Being A Journalist Does Not Give You Permission To Practise Law On Your Own

Being A Journalist Does Not Give You Permission To Practise Law On Your Own

The Supreme Court stated orally that journalists and reporters are not authorized to take the law into their own hands. The Court made this remark while hearing a petition from a journalist who had been denied anticipatory parole by the Madhya Pradesh High Court.

The journalist was investigating a scheme involving the illegal sale and acquisition of infants. However, a First Information Report (FIR) was filed against him, alleging that he had sought illicit remuneration to suppress the news. The journalist asserted that he is an accredited correspondent and exposed a swindle involving the illegal sale of a newborn child in the Dainik Bhaskar on July 26, 2021. One of the defendants in the case filed a complaint against him and others as retaliation.

The Supreme Court had previously granted the petitioner and other journalists temporary arrest protection. However, on Wednesday, a division bench composed of Justices A S Bopanna and M M Sundresh ruled that the petitioner was no longer eligible for interim protection. The Court also noted that the petitioners were embroiled in additional proceedings.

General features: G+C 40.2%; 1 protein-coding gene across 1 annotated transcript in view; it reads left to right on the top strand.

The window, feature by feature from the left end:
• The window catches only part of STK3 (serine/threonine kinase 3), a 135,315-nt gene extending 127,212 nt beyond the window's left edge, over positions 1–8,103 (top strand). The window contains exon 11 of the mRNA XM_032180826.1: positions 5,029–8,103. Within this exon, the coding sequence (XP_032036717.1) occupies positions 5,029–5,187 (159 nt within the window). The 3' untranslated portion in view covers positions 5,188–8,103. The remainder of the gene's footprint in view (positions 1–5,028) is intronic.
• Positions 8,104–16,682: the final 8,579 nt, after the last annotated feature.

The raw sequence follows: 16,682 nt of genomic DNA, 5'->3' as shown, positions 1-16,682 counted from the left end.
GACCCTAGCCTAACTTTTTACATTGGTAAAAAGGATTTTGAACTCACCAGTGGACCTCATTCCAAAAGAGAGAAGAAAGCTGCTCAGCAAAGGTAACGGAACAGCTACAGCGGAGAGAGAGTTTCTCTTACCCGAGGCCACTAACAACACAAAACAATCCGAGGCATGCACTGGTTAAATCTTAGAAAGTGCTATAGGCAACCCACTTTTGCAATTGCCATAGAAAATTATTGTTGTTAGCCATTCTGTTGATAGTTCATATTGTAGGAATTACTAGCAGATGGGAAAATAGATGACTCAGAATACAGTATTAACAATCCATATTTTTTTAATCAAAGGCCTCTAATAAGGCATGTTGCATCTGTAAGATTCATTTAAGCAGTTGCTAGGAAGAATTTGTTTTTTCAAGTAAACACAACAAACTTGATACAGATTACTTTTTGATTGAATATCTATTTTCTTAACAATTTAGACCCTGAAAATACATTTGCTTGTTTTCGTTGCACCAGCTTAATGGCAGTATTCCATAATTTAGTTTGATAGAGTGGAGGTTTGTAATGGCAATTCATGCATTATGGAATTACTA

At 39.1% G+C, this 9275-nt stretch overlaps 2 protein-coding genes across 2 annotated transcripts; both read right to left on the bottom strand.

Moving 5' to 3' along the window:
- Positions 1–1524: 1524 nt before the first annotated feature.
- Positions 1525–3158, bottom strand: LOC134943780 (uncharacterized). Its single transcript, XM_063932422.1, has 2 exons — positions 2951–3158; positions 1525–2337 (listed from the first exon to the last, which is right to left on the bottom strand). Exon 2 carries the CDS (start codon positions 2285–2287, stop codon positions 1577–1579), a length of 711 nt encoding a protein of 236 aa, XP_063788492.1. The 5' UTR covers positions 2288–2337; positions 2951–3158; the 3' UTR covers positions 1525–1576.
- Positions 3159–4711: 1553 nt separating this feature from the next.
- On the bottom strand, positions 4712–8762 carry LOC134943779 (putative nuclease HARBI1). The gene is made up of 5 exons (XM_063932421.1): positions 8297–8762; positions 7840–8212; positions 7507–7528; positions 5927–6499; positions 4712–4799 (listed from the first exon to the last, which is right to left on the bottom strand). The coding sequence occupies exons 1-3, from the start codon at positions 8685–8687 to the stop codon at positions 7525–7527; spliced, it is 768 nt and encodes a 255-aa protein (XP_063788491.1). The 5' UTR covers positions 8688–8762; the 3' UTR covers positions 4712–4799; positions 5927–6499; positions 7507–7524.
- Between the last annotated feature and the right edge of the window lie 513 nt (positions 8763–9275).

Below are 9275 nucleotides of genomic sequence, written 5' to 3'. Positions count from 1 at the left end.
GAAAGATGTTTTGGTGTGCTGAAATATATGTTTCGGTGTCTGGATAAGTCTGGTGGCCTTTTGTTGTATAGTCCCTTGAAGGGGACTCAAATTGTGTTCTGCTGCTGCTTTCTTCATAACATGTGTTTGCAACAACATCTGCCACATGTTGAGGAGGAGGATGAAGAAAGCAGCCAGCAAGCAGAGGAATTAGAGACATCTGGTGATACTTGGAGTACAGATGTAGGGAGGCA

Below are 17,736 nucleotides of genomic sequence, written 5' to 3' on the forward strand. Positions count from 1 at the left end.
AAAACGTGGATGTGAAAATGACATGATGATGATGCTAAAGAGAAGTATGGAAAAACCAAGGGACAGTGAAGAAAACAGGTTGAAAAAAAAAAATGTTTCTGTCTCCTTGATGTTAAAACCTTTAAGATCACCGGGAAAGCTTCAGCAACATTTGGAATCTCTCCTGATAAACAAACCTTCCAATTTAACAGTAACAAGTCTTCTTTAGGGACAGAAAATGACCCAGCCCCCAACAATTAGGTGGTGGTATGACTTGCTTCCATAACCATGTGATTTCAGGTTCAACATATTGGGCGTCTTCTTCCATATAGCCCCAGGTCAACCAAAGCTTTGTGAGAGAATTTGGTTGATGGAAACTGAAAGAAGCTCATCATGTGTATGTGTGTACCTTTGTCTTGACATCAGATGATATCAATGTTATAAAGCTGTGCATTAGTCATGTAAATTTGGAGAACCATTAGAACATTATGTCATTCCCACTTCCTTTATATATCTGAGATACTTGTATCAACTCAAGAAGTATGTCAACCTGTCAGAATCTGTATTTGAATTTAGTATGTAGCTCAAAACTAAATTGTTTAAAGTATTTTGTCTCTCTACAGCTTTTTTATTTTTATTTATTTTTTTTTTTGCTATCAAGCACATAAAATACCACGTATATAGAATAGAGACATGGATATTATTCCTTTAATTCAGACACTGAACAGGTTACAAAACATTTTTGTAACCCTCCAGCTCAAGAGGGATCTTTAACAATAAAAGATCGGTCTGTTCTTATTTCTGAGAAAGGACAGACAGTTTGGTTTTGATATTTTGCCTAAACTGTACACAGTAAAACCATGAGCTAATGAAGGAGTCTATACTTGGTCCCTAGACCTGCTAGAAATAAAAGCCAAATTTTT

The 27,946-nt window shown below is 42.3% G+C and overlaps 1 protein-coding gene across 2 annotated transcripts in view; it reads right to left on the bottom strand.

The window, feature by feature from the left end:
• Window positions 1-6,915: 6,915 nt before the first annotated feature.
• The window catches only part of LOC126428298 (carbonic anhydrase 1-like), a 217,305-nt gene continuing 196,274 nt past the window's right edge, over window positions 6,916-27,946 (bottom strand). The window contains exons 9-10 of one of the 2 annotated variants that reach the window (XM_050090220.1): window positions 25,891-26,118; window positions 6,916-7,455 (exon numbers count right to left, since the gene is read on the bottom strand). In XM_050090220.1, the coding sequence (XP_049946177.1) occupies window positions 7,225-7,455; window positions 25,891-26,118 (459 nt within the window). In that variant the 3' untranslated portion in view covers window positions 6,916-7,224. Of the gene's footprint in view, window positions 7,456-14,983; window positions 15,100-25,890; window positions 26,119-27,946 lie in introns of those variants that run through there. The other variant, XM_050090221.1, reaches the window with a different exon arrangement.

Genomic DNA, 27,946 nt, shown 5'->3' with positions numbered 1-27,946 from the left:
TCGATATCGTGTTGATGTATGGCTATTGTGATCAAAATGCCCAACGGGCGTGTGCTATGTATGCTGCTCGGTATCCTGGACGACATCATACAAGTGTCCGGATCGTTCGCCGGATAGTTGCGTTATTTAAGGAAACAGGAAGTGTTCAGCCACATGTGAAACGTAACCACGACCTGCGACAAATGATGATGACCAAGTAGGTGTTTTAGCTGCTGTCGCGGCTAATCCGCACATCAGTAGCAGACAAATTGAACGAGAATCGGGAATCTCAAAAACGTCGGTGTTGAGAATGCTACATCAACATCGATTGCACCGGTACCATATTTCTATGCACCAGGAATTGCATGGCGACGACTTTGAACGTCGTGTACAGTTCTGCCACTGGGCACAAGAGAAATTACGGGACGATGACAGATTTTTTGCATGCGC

At the outset, we note, this Court, while directing notice to the respondents on 28.11.2022, had granted interim protection against the arrest of the petitioners herein. At this stage, we have the benefit of the counter statement filed on behalf of the State. Though at this stage we will not go into the nature of allegations, the petitioners are also involved in other cases, we see no reason to continue the interim protection granted by this Court. Further, as per the learned counsel for the State, the investigation against the petitioners has been completed. That being the position, whether there is a need to take the petitioners into custody is a matter to be considered by the investigating officer.” the Court dictated in its order.

During the hearing, the petitioner’s attorney argued, “As per the allegations, the ransom made was for 50 lakh rupees, and the amount paid for was only 50,000. That is the unbelievable statement made by the complainant in the FIR. 

Nothing is believable or unbelievable these days. “Judge Bopanna observed a paler vein.

The petitioners appealed to the Supreme Court against the Madhya Pradesh High Court’s decision to deny anticipatory parole.

The Objector had opposed the claim of the journalists and other applicants before the High Court because they were not discharging their pious obligation as journalists but rather operating a blackmailing ring to gain an unfair advantage.

In its ruling, the Madhya Pradesh High Court stated:

“…it is evident that allegations which have been made against the applicant are not pertaining to the discharge of duties of the applicant as a journalist or an accredited reporter for a newspaper. If any oblique act is performed under the garb/shadow of a professed profession that cannot be given protection.

Case Title: Sadaqat Pathan V. State of Madhya Pradesh and connected matters, SLP(Crl) No.



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